In myth, monsters and treasures are often unique. For example, not a medusa, but the medusa. Not a sword +1, but Excalibur. The advice to give items or creatures a backstory to increase interest is sort of obvious, but what if this principle is taken further so that most things are not only named and distinct, but also unique? Taking this approach also serves as a self-discipline mechanism for controlling the supply of power within the game, by making magic items essentially take the place of artifacts.
I had originally wanted to sketch out an entire setting using this method, but that proved too ambitious, so instead I am presenting a suggestive miscellany. The basic model was to take each example element from the rule book (Swords & Wizardry WhiteBox), interpret it through the lens of the setting (often as a unique element), and then place it on the hex map. This also serves, procedurally, as a checklist for campaign creation. Since you are placing game elements on the map, it guarantees that you are focusing your preparation on things that will show up directly in play.
Based on this principle, there were two other seeds from which the setting grew: each magical staff became the symbol of office for one arch-mage (leading to 10 arch-mages) and the most powerful monsters became the gods of the setting. This was also partially inspired by the original Deities & Demigods (which is in essence a high-level bestiary) and the way Carcosa presented the great old ones.
The divinities, thus, are immanent. For example, Xelior is the efreeti. Hegombol is the dragon. Though they may be challenged and slain, if killed within their domain they will not be truly destroyed and will rise, full of vengeance, on the next day. The gods are not divine aspects of mundane monsters; there are no dragons other than Hegombol.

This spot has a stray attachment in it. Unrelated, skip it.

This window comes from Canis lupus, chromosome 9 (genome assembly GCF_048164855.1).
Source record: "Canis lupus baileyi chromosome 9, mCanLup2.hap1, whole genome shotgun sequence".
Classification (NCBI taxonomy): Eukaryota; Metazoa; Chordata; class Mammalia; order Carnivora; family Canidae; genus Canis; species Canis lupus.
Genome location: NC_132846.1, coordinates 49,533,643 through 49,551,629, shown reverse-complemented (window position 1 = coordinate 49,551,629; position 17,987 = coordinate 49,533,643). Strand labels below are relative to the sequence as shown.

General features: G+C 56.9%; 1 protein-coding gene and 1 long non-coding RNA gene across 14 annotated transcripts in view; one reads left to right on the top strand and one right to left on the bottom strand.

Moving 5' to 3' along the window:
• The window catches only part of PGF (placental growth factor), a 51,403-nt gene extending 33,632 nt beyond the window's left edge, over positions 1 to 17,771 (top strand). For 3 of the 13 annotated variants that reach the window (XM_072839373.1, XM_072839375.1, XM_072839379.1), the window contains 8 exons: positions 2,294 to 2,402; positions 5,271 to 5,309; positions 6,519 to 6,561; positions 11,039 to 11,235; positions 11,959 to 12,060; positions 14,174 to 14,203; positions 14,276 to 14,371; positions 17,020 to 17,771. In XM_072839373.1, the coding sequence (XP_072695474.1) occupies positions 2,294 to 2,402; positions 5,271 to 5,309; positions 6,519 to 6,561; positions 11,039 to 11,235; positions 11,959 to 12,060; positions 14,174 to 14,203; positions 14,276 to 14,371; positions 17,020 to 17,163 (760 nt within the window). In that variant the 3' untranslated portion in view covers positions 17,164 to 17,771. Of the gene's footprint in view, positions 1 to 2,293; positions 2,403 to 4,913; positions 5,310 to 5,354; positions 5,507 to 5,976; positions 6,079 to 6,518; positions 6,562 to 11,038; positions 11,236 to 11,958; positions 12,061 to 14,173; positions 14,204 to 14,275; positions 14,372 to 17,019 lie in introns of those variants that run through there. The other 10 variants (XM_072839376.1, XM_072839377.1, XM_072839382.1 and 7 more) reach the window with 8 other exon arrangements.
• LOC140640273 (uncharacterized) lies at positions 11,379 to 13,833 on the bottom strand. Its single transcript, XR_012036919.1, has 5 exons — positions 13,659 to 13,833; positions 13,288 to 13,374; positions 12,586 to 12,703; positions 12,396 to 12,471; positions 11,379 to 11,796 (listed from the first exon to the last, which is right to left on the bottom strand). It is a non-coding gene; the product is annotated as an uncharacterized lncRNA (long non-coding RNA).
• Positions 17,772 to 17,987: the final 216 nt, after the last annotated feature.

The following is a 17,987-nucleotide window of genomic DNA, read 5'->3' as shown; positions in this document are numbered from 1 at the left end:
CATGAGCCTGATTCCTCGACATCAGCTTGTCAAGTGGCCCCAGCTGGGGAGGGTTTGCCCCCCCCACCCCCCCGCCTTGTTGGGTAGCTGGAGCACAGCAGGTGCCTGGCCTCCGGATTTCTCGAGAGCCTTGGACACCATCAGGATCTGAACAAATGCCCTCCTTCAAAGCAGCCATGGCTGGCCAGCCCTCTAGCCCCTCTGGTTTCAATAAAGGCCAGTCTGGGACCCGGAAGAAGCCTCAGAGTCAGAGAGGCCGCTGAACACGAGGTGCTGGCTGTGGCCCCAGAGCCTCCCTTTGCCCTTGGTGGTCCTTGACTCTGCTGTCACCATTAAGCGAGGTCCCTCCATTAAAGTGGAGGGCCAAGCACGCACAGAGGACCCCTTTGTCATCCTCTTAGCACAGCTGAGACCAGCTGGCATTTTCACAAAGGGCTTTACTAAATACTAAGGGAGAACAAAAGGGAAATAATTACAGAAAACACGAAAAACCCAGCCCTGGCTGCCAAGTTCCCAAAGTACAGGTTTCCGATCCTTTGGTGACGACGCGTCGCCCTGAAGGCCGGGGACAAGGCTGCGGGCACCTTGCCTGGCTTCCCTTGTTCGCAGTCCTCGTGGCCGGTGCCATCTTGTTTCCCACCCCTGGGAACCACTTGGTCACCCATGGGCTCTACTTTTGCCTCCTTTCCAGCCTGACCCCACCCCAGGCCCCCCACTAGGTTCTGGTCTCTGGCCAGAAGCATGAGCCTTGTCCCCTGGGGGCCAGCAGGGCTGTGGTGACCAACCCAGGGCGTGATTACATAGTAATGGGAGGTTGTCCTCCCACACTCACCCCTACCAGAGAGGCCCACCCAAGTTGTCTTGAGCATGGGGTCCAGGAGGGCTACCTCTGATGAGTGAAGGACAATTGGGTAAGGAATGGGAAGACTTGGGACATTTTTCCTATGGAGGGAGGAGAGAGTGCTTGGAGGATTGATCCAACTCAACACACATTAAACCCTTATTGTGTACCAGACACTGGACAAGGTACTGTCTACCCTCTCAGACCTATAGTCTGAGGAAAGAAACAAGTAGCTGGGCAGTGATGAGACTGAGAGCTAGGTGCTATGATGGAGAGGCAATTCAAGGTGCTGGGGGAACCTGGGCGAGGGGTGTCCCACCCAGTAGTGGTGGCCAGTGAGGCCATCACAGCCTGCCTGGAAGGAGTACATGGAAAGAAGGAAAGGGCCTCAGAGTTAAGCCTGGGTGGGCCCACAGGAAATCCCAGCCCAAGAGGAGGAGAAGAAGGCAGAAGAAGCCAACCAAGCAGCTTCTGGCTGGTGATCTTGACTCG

- Arudin, genie of the air, ruler of the open skies and patron of all who would remain unchained. Stats as djinni.
- Baalroch, ruler of HELL. Stats as baalroch demon.
- Garviagad, ruler of VALHALLA, the land in the sky above the southern seas. Honorable warriors are reborn in VALHALLA. Stats as storm giant.
- Gezarvalu Catastrophon, the many-headed, incarnation of chaos and destruction, worshipped only by the insane. Rises from the sea without warning and lays waste to all nearby. Stats as hydra.
- Hegombol the Volcano, terror of the northeast, the dragon. Demands, and is paid, monthly tribute from the town at the base of his mountain. Stats as red dragon.
- Xelior, genie of fire, slave to the arch-mage Azafont of the Brass Tower. Stats as efreeti.
- Yex the Colossus. Said to once have been the mightiest of the gods, until tricked by the arch-mage Luder Dreamwalker. It is said that Yex first taught humans the mastery of stone-craft and building. Luder destroyed part of the fabulous temple of Zumen, and while Yex was distracted stole his capstone, which was also his soul. Now Yex stands frozen, supporting the remains of the temple. Stats as stone golem if the capstone is returned. The realm of Yex is all lands above the sea.
There are 10 arch-mages, each of which possess one of the 10 staves of legend. The staff is not only a source of power, but also a symbol of office. Anyone who can claim one of the staves becomes a new arch-mage. The staves no longer have charges, but instead may be used any number of times. After each use, 1d6 is rolled and on a 1 the staff will not work again until the next moonset.
- Dedardima the Collector. She possesses the Staff of Absorption, and has peppered the known lands with bunkers and underground compounds, many of which she has forgotten about, in preparation for the final battle which she perpetually fears is about to occur. She is also known as the Doomsayer.
- Azafont of the Brass Tower. He possesses the Staff of Beguiling, and also ring of Xelior, the Efreet. The pleasure gardens of his estate are infamous.
- Gorbex. She possesses the Staff of Command. She dreams of killing all the gods and being queen of the world. She has a huge army.
- Sambasmyr the wanderer. She possesses the Staff of Healing. She was driven out of her tower by the betrayal of an apprentice, Cassadior, who also tried, and failed, to steal her staff.
- Aznix. He possesses the Staff of Power and delights in the struggles of kings and warlords. He will sell his loyalty to the highest bidder.
- Kokal the Undying. She possesses the Staff of Lordly Might and is ageless. She allows few mortals into her presence.